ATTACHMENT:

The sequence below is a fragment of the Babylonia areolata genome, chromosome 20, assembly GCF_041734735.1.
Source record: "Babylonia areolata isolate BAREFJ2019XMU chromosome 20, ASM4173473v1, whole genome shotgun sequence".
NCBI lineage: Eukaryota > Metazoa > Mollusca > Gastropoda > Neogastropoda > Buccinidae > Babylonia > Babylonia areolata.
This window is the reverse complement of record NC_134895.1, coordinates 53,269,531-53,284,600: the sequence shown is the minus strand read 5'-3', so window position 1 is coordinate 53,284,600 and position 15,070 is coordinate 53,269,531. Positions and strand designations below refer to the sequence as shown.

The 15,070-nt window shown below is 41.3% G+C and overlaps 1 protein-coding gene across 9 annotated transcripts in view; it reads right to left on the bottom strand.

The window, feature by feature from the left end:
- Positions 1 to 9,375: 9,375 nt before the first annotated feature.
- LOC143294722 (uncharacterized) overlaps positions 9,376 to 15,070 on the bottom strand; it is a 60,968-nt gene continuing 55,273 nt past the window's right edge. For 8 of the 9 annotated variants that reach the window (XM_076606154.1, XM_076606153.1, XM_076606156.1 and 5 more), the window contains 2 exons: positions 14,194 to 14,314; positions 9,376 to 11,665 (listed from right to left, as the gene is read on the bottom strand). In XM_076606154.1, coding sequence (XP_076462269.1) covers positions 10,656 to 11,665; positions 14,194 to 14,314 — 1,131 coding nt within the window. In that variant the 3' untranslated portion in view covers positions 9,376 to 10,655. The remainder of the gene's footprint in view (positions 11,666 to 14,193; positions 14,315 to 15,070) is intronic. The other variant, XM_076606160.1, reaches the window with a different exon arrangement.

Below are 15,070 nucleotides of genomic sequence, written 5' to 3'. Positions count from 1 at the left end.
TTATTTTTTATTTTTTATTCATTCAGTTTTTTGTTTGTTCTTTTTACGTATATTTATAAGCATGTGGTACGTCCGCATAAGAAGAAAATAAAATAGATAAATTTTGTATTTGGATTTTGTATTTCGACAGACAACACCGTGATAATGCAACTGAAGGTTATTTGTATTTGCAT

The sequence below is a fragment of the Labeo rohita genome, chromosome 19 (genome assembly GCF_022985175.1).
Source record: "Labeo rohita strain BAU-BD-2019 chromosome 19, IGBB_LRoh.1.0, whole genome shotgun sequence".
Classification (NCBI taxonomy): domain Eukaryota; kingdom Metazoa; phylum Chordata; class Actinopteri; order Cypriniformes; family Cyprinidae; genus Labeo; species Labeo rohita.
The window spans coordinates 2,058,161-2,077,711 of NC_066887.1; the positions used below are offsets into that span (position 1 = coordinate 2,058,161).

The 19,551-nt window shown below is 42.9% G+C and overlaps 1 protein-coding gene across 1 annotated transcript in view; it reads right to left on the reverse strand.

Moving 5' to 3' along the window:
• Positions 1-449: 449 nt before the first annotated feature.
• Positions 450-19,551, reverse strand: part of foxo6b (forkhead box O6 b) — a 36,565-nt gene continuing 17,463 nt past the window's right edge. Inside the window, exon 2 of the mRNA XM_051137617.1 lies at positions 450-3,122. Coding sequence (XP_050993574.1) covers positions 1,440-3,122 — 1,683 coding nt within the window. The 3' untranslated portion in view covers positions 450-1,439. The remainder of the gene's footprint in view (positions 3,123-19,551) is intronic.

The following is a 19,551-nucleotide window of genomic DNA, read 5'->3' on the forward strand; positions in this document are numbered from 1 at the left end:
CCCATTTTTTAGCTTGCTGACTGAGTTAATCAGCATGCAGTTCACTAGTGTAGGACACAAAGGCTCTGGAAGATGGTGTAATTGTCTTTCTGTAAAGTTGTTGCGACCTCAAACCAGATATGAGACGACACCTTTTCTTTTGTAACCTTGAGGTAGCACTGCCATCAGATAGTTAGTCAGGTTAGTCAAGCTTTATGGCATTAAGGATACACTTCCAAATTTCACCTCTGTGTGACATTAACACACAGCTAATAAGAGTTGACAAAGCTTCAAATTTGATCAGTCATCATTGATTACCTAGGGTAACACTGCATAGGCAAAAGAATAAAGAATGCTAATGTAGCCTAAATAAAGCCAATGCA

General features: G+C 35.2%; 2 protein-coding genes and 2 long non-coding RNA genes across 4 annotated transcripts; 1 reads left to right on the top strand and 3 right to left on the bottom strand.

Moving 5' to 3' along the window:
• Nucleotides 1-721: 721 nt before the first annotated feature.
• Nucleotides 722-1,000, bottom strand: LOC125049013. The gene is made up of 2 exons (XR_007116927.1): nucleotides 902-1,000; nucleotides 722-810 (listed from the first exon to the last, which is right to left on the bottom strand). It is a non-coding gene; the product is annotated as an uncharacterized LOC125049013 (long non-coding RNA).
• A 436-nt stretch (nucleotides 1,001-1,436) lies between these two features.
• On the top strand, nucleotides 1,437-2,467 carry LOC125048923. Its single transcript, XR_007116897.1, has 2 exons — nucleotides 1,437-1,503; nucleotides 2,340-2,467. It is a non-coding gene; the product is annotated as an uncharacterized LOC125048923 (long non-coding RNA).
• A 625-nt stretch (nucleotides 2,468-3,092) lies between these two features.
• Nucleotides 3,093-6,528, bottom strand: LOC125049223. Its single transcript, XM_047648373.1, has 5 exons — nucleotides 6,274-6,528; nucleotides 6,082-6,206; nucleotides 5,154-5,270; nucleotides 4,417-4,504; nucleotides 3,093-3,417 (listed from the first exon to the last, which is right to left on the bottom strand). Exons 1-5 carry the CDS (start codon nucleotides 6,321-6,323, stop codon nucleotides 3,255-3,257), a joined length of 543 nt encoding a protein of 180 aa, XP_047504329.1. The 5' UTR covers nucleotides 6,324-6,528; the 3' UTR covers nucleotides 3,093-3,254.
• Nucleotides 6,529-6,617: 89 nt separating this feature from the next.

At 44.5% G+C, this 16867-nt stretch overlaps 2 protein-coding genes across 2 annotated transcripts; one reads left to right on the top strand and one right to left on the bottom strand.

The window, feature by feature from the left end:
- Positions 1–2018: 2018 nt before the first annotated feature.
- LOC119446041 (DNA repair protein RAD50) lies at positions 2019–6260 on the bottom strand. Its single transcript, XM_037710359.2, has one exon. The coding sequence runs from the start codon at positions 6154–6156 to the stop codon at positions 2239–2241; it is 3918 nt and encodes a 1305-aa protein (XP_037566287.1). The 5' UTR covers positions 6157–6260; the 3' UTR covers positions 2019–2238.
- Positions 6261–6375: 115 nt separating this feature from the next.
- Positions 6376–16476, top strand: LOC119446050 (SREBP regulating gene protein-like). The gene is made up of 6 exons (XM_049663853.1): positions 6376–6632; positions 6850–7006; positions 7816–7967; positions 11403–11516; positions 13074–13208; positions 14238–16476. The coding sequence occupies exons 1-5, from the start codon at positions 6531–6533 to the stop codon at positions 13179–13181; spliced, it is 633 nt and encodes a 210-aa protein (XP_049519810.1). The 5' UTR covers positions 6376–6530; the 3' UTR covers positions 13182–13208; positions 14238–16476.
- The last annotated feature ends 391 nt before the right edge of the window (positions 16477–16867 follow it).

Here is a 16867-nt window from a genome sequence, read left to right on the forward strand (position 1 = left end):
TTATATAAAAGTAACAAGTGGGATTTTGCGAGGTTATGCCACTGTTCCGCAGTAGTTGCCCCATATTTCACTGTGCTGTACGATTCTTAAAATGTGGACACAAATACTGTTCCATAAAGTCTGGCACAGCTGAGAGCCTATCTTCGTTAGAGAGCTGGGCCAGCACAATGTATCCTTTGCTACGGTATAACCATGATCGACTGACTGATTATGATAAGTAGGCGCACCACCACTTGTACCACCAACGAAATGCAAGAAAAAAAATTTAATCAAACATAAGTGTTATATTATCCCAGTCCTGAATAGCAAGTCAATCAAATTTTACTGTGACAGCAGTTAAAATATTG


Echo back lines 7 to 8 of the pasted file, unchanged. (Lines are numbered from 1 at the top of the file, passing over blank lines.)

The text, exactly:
- Positions 1 to 9,375: 9,375 nt before the first annotated feature.
- LOC143294722 (uncharacterized) overlaps positions 9,376 to 15,070 on the bottom strand; it is a 60,968-nt gene continuing 55,273 nt past the window's right edge. For 8 of the 9 annotated variants that reach the window (XM_076606154.1, XM_076606153.1, XM_076606156.1 and 5 more), the window contains 2 exons: positions 14,194 to 14,314; positions 9,376 to 11,665 (listed from right to left, as the gene is read on the bottom strand). In XM_076606154.1, coding sequence (XP_076462269.1) covers positions 10,656 to 11,665; positions 14,194 to 14,314 — 1,131 coding nt within the window. In that variant the 3' untranslated portion in view covers positions 9,376 to 10,655. The remainder of the gene's footprint in view (positions 11,666 to 14,193; positions 14,315 to 15,070) is intronic. The other variant, XM_076606160.1, reaches the window with a different exon arrangement.